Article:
Had he won, Schnur said, “Tuck would have been a very visible and influential voice in Sacramento. That’s not going to happen.” But his loss has importance, he said, though not in the way Tuck’s allies would like.

“The message the teachers unions will take away is that they can dig deep and beat the other guy, so in the short run, they will be less likely to compromise,” he said. “They can go to a legislator considering tenure reform and say, ‘The same thing will happen to you that we did to Marshall Tuck, and you won’t be as well funded as Tuck.’”

A choice to rearm or de-escalate

That take-away would be unfortunate, because “neither side is going away,” said Steve Barr, the founder of Green Dot charters, who hired Tuck for his first job in education and calls him “a rising star” who “rose out of nowhere and did everything right in the campaign” even if he didn’t win.

Barr is the new chairman of the California affiliate of Democrats for Education Reform, which has clashed with unions and other Democrats on charters and standardized testing. The message of the election to both sides should be to de-escalate, not rearm, Barr said.

“Is this a day to conclude, ‘We have to spend more money and work harder next time’ or is it an opportunity to reach out and work on common issues?” he said, like how to attract and retain great teachers. There might even be room for compromise on Vergara, such as requiring tenure after three years, instead of two, though Barr acknowledged he wouldn’t put it at the top of his agenda.

“Dialogue is a good thing,” said Eric Heins, vice president of the California Teachers Association. “We have built coalitions for a long time. But we’re just not ready to support bad reform, and many of the other so-called reforms have nothing to do with improving student learning. There appears to be another agenda.”

“Maybe there are some intersections where (reform groups and teachers unions) can work together, to avoid the zero-sum game,” retiring Senate President pro Tem Darrell Steinberg said.

Barr said one only has to look at Gov. Brown for someone who “has figured out a way of cohabitating with both sides.” Brown works closely with unions, yet started two charter schools in Oakland with non-unionized teachers and has become “a master of reform,” pushing through a tax increase, a new funding formula and a shift of power from Sacramento to local schools.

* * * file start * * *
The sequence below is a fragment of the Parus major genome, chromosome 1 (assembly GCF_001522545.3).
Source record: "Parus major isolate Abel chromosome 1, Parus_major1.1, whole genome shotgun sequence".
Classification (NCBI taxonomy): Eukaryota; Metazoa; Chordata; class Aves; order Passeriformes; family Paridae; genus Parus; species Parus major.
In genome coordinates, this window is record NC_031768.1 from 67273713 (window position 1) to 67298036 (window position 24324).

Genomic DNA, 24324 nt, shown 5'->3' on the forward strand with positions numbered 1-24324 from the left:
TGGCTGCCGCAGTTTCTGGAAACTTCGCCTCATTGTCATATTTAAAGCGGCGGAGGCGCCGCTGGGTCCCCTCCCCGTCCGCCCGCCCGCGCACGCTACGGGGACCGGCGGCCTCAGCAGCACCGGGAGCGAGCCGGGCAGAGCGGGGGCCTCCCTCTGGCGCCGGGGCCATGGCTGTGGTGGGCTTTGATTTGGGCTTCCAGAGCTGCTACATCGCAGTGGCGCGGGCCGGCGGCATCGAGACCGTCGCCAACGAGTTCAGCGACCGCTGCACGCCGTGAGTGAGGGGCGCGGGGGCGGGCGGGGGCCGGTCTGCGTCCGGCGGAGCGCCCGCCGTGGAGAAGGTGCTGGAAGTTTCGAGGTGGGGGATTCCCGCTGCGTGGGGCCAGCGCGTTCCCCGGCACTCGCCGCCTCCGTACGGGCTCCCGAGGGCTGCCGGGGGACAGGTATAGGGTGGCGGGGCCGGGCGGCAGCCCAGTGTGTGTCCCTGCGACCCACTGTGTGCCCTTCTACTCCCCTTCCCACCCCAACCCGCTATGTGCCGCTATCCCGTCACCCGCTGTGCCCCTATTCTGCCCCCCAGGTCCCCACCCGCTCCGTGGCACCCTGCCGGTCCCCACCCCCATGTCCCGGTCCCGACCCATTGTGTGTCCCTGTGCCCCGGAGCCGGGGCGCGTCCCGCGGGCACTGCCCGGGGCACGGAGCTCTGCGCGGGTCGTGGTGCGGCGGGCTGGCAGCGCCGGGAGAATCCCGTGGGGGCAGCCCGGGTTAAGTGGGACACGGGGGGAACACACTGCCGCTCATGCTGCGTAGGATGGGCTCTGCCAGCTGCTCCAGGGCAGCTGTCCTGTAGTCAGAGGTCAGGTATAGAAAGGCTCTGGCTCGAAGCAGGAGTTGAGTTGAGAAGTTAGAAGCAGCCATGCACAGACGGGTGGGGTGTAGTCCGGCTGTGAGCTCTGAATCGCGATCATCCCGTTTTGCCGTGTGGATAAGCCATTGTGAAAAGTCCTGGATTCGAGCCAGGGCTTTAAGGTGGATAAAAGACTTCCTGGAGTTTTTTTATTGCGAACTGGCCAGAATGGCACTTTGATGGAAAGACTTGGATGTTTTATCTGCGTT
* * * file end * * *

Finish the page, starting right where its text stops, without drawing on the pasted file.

“What can we learn from that?” he asked.

Looking for common ground

A lot, says retiring Senate President pro Tem Darrell Steinberg, D-Sacramento. Steinberg worked closely with Torlakson, who he said he admires “for focusing on tangible things,” like expanding preschool and the $250 million career partnerships program that Steinberg championed. Yet a few years ago, Steinberg also authored a bill that would have eliminated laying off teachers in low-performing schools based on seniority – one of the issues raised in the Vergara lawsuit. The bill, faced with opposition from the California Teachers Association, went nowhere.

Like Barr, Steinberg also has concluded the election presents a chance to “expand the definition” of reform. “Teacher tenure, the challenges in firing teachers who aren’t doing a good job and seniority-based layoffs are important issues, but they suck all of the oxygen out of the room,” he said, crowding out critical issues like expanding preschool, examining the quality of schools of education and creating incentives to go into teaching.

“Maybe there are some intersections where (reform groups and teachers unions) can work together, to avoid the zero-sum game,” he said.

There are, Tuck agreed in an interview Wednesday, and many of the issues he raised during the campaign were drowned out by negative ads against him.

But he also expressed no second thoughts on the theme of his campaign: There must be new leaders in Sacramento, a shift in power and a new coalition of parents and teachers in order “to make meaningful changes so that we can educate all kids in California.”

Before the election, many people didn’t know there was a state superintendent. Now, through his campaign, there is “a base of hundreds of thousands of passionate people to help move forward,” Tuck said. He said he will take time to decide what his role will be, whether he will be an advocate or a manager of schools, but he will remain involved. “I was inspired by how many people got behind this campaign,” he said.